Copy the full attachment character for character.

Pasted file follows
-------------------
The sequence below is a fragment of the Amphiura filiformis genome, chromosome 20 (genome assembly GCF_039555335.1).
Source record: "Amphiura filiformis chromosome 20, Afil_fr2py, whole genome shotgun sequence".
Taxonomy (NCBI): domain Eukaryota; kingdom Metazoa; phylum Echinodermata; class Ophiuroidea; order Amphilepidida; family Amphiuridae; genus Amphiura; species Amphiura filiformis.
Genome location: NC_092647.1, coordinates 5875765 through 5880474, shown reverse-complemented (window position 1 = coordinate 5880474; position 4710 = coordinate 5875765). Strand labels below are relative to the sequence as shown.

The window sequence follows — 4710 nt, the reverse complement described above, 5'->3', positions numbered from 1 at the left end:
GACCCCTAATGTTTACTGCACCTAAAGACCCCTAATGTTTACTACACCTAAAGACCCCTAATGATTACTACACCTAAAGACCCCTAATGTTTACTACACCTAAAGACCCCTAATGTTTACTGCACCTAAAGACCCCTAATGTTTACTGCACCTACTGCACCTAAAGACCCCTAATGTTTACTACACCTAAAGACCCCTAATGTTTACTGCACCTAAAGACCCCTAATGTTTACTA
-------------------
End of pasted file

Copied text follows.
The sequence below is a fragment of the Amphiura filiformis genome, chromosome 20 (genome assembly GCF_039555335.1).
Source record: "Amphiura filiformis chromosome 20, Afil_fr2py, whole genome shotgun sequence".
Taxonomy (NCBI): domain Eukaryota; kingdom Metazoa; phylum Echinodermata; class Ophiuroidea; order Amphilepidida; family Amphiuridae; genus Amphiura; species Amphiura filiformis.
Genome location: NC_092647.1, coordinates 5875765 through 5880474, shown reverse-complemented (window position 1 = coordinate 5880474; position 4710 = coordinate 5875765). Strand labels below are relative to the sequence as shown.

The window sequence follows — 4710 nt, the reverse complement described above, 5'->3', positions numbered from 1 at the left end:
GACCCCTAATGTTTACTGCACCTAAAGACCCCTAATGTTTACTACACCTAAAGACCCCTAATGATTACTACACCTAAAGACCCCTAATGTTTACTACACCTAAAGACCCCTAATGTTTACTGCACCTAAAGACCCCTAATGTTTACTGCACCTACTGCACCTAAAGACCCCTAATGTTTACTACACCTAAAGACCCCTAATGTTTACTGCACCTAAAGACCCCTAATGTTTACTA